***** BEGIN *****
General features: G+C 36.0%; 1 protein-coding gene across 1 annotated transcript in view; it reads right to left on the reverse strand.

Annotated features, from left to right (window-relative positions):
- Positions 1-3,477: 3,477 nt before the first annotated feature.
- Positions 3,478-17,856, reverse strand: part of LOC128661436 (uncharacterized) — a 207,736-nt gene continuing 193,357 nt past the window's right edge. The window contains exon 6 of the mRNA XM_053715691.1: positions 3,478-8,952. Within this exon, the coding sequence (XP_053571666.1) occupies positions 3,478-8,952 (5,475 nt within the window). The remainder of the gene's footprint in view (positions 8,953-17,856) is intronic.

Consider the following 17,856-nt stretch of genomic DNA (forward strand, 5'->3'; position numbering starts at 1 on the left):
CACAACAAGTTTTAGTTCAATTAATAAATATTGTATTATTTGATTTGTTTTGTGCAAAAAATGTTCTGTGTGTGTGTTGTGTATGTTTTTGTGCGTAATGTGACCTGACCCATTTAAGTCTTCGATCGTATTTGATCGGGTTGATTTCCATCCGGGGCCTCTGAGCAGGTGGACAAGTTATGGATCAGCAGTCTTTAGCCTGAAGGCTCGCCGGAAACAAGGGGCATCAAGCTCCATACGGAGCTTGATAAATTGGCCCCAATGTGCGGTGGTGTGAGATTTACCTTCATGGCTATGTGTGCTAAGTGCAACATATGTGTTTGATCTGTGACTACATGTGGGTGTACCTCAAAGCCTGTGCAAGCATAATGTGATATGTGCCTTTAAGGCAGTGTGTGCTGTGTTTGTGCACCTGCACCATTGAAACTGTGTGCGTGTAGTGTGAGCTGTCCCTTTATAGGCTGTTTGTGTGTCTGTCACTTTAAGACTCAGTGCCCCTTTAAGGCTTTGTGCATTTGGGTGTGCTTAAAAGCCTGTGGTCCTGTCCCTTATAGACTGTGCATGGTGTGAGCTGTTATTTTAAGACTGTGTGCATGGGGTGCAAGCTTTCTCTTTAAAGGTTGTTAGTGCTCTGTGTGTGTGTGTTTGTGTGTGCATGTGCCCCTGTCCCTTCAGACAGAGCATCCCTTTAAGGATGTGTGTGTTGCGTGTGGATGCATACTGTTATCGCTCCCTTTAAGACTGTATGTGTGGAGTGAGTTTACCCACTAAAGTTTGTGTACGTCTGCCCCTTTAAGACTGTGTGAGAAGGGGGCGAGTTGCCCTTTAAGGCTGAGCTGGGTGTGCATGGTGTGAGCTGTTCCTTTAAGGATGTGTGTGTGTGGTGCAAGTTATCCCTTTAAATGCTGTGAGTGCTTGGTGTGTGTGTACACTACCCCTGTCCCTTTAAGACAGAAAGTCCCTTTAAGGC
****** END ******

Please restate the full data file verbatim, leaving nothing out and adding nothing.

General features: G+C 36.0%; 1 protein-coding gene across 1 annotated transcript in view; it reads right to left on the reverse strand.

Annotated features, from left to right (window-relative positions):
- Positions 1-3,477: 3,477 nt before the first annotated feature.
- Positions 3,478-17,856, reverse strand: part of LOC128661436 (uncharacterized) — a 207,736-nt gene continuing 193,357 nt past the window's right edge. The window contains exon 6 of the mRNA XM_053715691.1: positions 3,478-8,952. Within this exon, the coding sequence (XP_053571666.1) occupies positions 3,478-8,952 (5,475 nt within the window). The remainder of the gene's footprint in view (positions 8,953-17,856) is intronic.

Consider the following 17,856-nt stretch of genomic DNA (forward strand, 5'->3'; position numbering starts at 1 on the left):
CACAACAAGTTTTAGTTCAATTAATAAATATTGTATTATTTGATTTGTTTTGTGCAAAAAATGTTCTGTGTGTGTGTTGTGTATGTTTTTGTGCGTAATGTGACCTGACCCATTTAAGTCTTCGATCGTATTTGATCGGGTTGATTTCCATCCGGGGCCTCTGAGCAGGTGGACAAGTTATGGATCAGCAGTCTTTAGCCTGAAGGCTCGCCGGAAACAAGGGGCATCAAGCTCCATACGGAGCTTGATAAATTGGCCCCAATGTGCGGTGGTGTGAGATTTACCTTCATGGCTATGTGTGCTAAGTGCAACATATGTGTTTGATCTGTGACTACATGTGGGTGTACCTCAAAGCCTGTGCAAGCATAATGTGATATGTGCCTTTAAGGCAGTGTGTGCTGTGTTTGTGCACCTGCACCATTGAAACTGTGTGCGTGTAGTGTGAGCTGTCCCTTTATAGGCTGTTTGTGTGTCTGTCACTTTAAGACTCAGTGCCCCTTTAAGGCTTTGTGCATTTGGGTGTGCTTAAAAGCCTGTGGTCCTGTCCCTTATAGACTGTGCATGGTGTGAGCTGTTATTTTAAGACTGTGTGCATGGGGTGCAAGCTTTCTCTTTAAAGGTTGTTAGTGCTCTGTGTGTGTGTGTTTGTGTGTGCATGTGCCCCTGTCCCTTCAGACAGAGCATCCCTTTAAGGATGTGTGTGTTGCGTGTGGATGCATACTGTTATCGCTCCCTTTAAGACTGTATGTGTGGAGTGAGTTTACCCACTAAAGTTTGTGTACGTCTGCCCCTTTAAGACTGTGTGAGAAGGGGGCGAGTTGCCCTTTAAGGCTGAGCTGGGTGTGCATGGTGTGAGCTGTTCCTTTAAGGATGTGTGTGTGTGGTGCAAGTTATCCCTTTAAATGCTGTGAGTGCTTGGTGTGTGTGTACACTACCCCTGTCCCTTTAAGACAGAAAGTCCCTTTAAGGC